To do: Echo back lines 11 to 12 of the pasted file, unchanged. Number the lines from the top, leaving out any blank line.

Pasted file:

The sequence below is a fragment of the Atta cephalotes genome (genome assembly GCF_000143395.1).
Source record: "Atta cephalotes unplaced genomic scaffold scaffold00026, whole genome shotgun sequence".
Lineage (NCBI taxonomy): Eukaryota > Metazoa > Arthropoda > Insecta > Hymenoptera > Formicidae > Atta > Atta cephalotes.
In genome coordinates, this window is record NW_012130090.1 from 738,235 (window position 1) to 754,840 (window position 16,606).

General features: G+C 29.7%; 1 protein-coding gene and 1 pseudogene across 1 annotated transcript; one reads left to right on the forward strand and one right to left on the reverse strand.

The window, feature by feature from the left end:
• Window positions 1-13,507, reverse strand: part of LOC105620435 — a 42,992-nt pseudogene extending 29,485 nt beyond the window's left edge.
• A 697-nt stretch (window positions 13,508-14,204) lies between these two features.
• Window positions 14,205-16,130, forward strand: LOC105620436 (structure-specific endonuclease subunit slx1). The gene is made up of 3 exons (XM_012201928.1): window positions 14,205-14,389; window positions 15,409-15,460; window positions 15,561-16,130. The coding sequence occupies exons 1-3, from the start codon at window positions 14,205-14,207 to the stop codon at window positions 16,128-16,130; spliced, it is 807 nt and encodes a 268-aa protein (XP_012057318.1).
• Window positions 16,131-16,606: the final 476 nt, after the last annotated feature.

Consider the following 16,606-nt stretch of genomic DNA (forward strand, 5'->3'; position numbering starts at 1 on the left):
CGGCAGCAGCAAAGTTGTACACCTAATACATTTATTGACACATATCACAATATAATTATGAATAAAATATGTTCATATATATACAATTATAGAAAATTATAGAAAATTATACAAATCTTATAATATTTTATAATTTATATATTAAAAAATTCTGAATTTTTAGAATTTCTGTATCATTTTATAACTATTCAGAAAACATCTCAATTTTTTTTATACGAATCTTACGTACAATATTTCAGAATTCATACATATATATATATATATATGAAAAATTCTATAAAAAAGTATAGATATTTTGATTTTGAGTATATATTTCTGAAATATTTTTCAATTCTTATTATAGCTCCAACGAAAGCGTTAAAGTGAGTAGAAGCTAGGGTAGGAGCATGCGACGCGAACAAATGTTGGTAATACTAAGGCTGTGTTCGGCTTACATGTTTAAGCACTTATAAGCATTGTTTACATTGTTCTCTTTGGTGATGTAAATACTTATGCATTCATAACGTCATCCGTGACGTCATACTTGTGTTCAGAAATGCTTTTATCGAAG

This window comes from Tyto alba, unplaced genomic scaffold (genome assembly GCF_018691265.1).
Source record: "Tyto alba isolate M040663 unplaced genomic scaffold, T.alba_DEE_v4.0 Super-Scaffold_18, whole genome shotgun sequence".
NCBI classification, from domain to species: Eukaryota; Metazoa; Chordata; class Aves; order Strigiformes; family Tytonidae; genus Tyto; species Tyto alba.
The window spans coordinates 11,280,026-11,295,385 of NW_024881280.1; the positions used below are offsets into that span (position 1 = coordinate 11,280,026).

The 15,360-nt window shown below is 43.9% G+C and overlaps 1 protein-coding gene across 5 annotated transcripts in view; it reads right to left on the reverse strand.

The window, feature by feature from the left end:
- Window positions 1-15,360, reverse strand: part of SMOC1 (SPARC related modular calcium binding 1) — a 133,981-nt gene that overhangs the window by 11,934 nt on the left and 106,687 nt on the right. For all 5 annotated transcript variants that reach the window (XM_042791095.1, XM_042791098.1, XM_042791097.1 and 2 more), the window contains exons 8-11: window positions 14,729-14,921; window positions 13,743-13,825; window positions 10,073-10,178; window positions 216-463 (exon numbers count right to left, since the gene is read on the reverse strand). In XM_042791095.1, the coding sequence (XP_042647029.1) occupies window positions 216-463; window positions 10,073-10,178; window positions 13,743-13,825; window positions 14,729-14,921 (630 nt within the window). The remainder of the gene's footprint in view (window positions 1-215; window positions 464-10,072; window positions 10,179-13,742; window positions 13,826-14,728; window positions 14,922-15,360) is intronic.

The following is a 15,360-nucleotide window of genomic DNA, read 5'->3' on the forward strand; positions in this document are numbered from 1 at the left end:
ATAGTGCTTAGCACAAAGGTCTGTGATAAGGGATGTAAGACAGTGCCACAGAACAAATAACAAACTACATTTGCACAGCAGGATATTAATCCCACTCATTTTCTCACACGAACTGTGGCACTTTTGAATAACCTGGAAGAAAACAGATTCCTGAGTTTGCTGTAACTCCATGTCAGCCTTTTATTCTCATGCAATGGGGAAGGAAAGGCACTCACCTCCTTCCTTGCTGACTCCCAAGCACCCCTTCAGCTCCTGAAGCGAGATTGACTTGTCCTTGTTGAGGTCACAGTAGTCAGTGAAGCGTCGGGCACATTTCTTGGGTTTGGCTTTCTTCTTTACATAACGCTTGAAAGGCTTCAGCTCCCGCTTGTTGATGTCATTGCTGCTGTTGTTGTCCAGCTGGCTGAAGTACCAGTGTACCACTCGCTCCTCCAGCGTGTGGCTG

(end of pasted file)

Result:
Consider the following 16,606-nt stretch of genomic DNA (forward strand, 5'->3'; position numbering starts at 1 on the left):
CGGCAGCAGCAAAGTTGTACACCTAATACATTTATTGACACATATCACAATATAATTATGAATAAAATATGTTCATATATATACAATTATAGAAAATTATAGAAAATTATACAAATCTTATAATATTTTATAATTTATATATTAAAAAATTCTGAATTTTTAGAATTTCTGTATCATTTTATAACTATTCAGAAAACATCTCAATTTTTTTTATACGAATCTTACGTACAATATTTCAGAATTCATACATATATATATATATATATGAAAAATTCTATAAAAAAGTATAGATATTTTGATTTTGAGTATATATTTCTGAAATATTTTTCAATTCTTATTATAGCTCCAACGAAAGCGTTAAAGTGAGTAGAAGCTAGGGTAGGAGCATGCGACGCGAACAAATGTTGGTAATACTAAGGCTGTGTTCGGCTTACATGTTTAAGCACTTATAAGCATTGTTTACATTGTTCTCTTTGGTGATGTAAATACTTATGCATTCATAACGTCATCCGTGACGTCATACTTGTGTTCAGAAATGCTTTTATCGAAG